In the middle of the summer at the Zaatari refugee camp–the former army base in Lebanon that is now home to nearly 80,000 Syrian refugees–temperatures can soar well over 100 degrees. There are no trees. And until recently, there was no shade for refugees as they walked to get food or water or as children walked to one of the camp schools.
Earlier this year, after a university alum who lives in Jordan proposed the idea, a class of architecture and design students at Miami University in Ohio started collaborating with refugees at Zaatari, via Skype, to design sun shelters for the camp.
“The need for these structures was based both on climate as well as mobility within the camp,” says Josh Gabbard, one of the students. “Before these shelters were built, there were no public structures to block the sun around the outer ring road, so movement around the camp was likely very difficult for everyone, and especially difficult for the older folks and the disabled.”
The students spent a semester working on the designs, making regular Skype calls to a team of refugees–many of them also university students, who were forced to abandon their degrees when they fled.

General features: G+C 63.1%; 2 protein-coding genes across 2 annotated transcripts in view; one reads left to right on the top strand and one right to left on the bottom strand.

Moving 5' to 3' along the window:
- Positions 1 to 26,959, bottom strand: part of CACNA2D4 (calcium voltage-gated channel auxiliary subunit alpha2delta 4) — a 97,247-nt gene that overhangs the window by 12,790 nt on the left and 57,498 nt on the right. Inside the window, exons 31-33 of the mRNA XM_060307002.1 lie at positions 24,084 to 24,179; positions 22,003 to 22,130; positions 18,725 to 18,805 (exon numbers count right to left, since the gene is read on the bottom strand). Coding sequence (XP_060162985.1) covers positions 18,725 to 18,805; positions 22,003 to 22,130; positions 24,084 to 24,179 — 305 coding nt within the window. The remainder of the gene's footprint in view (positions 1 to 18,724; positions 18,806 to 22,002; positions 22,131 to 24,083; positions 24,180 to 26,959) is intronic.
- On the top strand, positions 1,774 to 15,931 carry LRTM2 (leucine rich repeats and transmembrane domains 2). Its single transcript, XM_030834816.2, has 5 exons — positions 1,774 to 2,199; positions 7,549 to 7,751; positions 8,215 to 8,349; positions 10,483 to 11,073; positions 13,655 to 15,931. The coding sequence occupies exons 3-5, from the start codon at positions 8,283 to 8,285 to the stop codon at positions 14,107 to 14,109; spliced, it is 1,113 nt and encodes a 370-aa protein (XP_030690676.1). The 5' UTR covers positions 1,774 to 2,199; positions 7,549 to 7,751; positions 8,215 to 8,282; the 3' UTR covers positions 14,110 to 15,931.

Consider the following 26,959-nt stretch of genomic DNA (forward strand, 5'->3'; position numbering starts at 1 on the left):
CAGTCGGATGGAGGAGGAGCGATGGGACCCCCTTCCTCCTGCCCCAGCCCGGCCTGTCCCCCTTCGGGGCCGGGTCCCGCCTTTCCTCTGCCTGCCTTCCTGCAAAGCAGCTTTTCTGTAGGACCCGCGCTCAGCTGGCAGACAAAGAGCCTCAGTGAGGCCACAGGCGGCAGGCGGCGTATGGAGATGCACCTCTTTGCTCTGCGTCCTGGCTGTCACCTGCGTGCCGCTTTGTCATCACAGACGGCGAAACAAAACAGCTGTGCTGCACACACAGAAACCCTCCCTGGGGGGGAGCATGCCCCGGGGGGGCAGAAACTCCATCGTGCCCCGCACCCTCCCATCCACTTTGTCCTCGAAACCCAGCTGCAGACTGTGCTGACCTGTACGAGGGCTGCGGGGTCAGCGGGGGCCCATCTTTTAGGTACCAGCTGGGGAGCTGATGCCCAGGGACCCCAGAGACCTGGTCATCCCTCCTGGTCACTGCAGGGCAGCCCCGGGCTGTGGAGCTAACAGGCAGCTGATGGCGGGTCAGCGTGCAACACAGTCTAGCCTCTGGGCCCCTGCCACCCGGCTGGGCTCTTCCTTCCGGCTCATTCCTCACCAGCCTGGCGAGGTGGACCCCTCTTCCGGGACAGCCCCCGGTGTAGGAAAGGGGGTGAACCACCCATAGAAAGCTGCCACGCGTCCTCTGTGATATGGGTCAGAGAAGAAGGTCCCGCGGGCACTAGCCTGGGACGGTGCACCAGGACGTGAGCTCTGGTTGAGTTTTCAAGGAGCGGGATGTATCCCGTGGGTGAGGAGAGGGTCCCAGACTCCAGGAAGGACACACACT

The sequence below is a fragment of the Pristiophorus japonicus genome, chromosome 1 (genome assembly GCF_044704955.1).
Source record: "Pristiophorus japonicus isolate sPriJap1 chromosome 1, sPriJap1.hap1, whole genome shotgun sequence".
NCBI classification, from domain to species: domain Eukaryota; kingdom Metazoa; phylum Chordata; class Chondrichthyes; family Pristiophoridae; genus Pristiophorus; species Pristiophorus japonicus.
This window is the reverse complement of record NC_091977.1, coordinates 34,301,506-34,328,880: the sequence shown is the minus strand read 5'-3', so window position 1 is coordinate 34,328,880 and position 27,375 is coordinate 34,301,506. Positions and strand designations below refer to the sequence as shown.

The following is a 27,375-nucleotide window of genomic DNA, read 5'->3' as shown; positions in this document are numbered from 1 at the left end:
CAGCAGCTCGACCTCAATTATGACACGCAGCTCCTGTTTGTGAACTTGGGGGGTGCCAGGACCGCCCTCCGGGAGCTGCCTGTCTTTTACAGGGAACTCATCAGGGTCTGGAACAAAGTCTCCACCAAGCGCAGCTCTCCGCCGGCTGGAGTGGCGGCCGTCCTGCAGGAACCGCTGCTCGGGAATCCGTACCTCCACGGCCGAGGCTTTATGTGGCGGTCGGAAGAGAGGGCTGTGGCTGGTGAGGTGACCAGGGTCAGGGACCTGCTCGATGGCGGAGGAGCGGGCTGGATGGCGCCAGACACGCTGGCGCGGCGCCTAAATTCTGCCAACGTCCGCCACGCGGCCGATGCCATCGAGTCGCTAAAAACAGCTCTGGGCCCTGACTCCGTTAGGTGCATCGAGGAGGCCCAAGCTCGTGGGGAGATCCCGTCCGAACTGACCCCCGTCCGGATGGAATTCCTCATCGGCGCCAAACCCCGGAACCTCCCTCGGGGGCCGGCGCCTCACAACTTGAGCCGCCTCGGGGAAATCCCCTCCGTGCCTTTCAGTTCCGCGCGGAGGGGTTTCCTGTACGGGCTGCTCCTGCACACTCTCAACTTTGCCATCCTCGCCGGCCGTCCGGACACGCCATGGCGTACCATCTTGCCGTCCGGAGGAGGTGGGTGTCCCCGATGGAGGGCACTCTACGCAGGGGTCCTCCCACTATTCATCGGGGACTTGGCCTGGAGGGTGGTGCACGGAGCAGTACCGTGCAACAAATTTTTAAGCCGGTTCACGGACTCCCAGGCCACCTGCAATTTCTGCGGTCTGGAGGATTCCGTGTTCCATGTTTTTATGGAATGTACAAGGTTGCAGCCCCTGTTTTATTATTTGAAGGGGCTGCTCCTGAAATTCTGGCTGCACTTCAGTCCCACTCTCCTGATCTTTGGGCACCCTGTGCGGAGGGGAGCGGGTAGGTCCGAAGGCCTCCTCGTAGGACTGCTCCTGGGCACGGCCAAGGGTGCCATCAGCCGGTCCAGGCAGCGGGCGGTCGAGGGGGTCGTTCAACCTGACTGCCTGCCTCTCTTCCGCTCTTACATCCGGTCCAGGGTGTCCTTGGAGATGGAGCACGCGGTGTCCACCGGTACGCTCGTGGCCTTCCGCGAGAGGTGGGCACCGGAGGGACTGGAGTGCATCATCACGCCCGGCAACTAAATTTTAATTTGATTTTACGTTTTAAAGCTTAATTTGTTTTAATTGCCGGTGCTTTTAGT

“They had to ask questions,” says professor Diane Fellows, who led the studio. “They couldn’t just assume what folks need, what they didn’t need. They couldn’t assume that folks were not capable and educated–they were looking at the same websites we were.”
A student helped with translation, though both groups often communicated through sketches. “Often times, the best way to convey an idea was to have a model or drawing that could actually be held up to the screen during a Skype session,” says Gabbard. “This happened on multiple occasions and often garnered the most human response–smiles, laughter, and applause could be seen on either side of the screen.”
The group chose a handful of designs to pursue, each designed to be made from limited materials available, and with references to traditional Syrian design. But because camp officials chose to use the shelter-building as an educational tool–hiring 80 refugees to recycle old materials into the shelters–the end result looks much simpler than the original designs.
The 14 shelters from the project are still the only sun shelters in the whole camp.
For students, the project was an opportunity to learn about the ongoing refugee crisis. “Through Skyping and through virtual eye contact, I was better able to understand the people and pain they have gone through to be where they are today,” says student Chelsea Clark.